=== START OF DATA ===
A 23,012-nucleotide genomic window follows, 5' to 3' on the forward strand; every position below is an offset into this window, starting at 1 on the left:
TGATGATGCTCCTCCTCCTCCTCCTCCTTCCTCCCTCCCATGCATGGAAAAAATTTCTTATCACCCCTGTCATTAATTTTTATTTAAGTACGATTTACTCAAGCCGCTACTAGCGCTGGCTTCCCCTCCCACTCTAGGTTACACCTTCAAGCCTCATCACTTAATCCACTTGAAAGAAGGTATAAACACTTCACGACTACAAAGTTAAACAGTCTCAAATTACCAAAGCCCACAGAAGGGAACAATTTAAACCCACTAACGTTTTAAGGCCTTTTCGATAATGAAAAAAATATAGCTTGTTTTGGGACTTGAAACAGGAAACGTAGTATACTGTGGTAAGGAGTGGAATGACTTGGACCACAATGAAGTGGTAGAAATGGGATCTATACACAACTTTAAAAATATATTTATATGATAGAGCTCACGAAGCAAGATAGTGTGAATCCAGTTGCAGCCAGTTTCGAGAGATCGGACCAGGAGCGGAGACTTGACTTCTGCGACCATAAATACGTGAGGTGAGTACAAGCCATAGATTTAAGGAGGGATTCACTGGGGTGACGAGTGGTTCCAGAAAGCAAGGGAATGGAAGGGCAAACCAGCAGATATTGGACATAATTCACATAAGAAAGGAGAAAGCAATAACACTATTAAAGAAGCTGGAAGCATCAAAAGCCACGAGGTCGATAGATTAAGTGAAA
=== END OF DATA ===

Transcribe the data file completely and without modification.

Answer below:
A 23,012-nucleotide genomic window follows, 5' to 3' on the forward strand; every position below is an offset into this window, starting at 1 on the left:
TGATGATGCTCCTCCTCCTCCTCCTCCTTCCTCCCTCCCATGCATGGAAAAAATTTCTTATCACCCCTGTCATTAATTTTTATTTAAGTACGATTTACTCAAGCCGCTACTAGCGCTGGCTTCCCCTCCCACTCTAGGTTACACCTTCAAGCCTCATCACTTAATCCACTTGAAAGAAGGTATAAACACTTCACGACTACAAAGTTAAACAGTCTCAAATTACCAAAGCCCACAGAAGGGAACAATTTAAACCCACTAACGTTTTAAGGCCTTTTCGATAATGAAAAAAATATAGCTTGTTTTGGGACTTGAAACAGGAAACGTAGTATACTGTGGTAAGGAGTGGAATGACTTGGACCACAATGAAGTGGTAGAAATGGGATCTATACACAACTTTAAAAATATATTTATATGATAGAGCTCACGAAGCAAGATAGTGTGAATCCAGTTGCAGCCAGTTTCGAGAGATCGGACCAGGAGCGGAGACTTGACTTCTGCGACCATAAATACGTGAGGTGAGTACAAGCCATAGATTTAAGGAGGGATTCACTGGGGTGACGAGTGGTTCCAGAAAGCAAGGGAATGGAAGGGCAAACCAGCAGATATTGGACATAATTCACATAAGAAAGGAGAAAGCAATAACACTATTAAAGAAGCTGGAAGCATCAAAAGCCACGAGGTCGATAGATTAAGTGAAA